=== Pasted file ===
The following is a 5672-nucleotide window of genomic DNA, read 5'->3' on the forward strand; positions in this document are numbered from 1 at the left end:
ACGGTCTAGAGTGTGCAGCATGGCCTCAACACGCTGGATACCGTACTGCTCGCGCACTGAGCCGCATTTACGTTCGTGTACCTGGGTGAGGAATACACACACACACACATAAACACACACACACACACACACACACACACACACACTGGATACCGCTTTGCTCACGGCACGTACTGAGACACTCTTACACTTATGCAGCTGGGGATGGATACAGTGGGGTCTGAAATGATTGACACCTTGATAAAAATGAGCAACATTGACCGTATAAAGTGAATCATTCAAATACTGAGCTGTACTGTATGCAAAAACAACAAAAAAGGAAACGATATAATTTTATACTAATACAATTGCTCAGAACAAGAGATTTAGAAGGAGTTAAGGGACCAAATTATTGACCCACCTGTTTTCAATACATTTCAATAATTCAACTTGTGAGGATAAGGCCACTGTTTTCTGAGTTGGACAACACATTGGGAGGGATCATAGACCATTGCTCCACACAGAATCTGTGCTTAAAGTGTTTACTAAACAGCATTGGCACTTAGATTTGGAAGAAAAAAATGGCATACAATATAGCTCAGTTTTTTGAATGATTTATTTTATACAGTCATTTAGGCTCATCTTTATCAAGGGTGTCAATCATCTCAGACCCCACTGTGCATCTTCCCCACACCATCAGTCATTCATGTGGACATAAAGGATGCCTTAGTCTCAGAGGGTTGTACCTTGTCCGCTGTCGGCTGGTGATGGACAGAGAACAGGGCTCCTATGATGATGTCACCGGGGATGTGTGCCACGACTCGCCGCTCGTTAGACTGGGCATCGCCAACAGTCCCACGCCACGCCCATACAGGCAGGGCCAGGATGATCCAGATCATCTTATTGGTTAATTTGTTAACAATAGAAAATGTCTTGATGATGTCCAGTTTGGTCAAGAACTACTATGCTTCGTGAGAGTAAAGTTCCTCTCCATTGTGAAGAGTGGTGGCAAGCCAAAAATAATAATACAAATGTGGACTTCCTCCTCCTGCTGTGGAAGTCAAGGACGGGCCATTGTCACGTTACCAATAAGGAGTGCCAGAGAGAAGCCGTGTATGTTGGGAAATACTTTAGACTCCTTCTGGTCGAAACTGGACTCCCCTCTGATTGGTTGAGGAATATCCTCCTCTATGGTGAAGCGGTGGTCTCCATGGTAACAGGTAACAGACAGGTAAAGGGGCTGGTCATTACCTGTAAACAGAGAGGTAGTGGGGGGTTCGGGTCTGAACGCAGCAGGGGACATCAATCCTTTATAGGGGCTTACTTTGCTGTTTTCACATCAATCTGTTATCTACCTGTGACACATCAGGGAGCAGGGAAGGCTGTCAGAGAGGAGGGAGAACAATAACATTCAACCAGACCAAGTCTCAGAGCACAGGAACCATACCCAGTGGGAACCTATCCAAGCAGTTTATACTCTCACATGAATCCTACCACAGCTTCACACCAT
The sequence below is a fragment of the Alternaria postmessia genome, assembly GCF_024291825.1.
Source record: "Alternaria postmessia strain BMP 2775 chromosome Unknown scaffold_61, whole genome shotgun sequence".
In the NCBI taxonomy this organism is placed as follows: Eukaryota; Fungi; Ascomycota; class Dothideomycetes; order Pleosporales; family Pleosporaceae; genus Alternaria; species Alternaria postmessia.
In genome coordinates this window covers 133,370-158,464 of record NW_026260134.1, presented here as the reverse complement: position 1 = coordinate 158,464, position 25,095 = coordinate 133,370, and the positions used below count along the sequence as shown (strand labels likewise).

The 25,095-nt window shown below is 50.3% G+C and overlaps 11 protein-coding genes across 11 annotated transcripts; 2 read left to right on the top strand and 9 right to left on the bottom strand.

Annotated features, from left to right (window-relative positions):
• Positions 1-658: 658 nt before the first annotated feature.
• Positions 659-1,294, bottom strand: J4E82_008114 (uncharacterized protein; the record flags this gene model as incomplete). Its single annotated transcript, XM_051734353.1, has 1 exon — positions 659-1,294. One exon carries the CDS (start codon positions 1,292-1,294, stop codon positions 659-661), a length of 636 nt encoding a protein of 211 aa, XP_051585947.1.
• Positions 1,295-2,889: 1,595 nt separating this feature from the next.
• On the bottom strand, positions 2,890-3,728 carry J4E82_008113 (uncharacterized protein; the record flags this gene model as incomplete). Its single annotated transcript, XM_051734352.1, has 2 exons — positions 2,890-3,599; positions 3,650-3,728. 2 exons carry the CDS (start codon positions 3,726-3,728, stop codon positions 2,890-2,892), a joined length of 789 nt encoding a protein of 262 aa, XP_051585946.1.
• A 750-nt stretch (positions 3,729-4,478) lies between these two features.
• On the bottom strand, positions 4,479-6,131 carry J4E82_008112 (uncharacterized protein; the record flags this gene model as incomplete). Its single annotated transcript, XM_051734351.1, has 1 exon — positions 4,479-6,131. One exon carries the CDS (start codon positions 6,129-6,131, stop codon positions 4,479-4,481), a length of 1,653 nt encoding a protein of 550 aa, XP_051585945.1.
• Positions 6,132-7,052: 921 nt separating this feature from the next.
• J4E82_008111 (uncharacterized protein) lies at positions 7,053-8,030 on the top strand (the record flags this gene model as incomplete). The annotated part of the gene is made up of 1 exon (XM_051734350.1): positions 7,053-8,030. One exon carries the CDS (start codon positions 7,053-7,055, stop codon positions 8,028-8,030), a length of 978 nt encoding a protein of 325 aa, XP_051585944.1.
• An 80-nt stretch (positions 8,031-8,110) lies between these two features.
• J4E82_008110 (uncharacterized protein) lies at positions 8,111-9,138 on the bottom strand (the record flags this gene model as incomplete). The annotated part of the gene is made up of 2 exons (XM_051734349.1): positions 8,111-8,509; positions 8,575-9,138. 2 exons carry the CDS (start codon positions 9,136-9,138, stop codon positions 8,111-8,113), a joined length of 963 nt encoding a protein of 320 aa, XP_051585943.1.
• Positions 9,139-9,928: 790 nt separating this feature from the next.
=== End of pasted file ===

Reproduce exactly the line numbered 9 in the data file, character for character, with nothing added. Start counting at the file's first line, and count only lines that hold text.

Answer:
• Positions 1-658: 658 nt before the first annotated feature.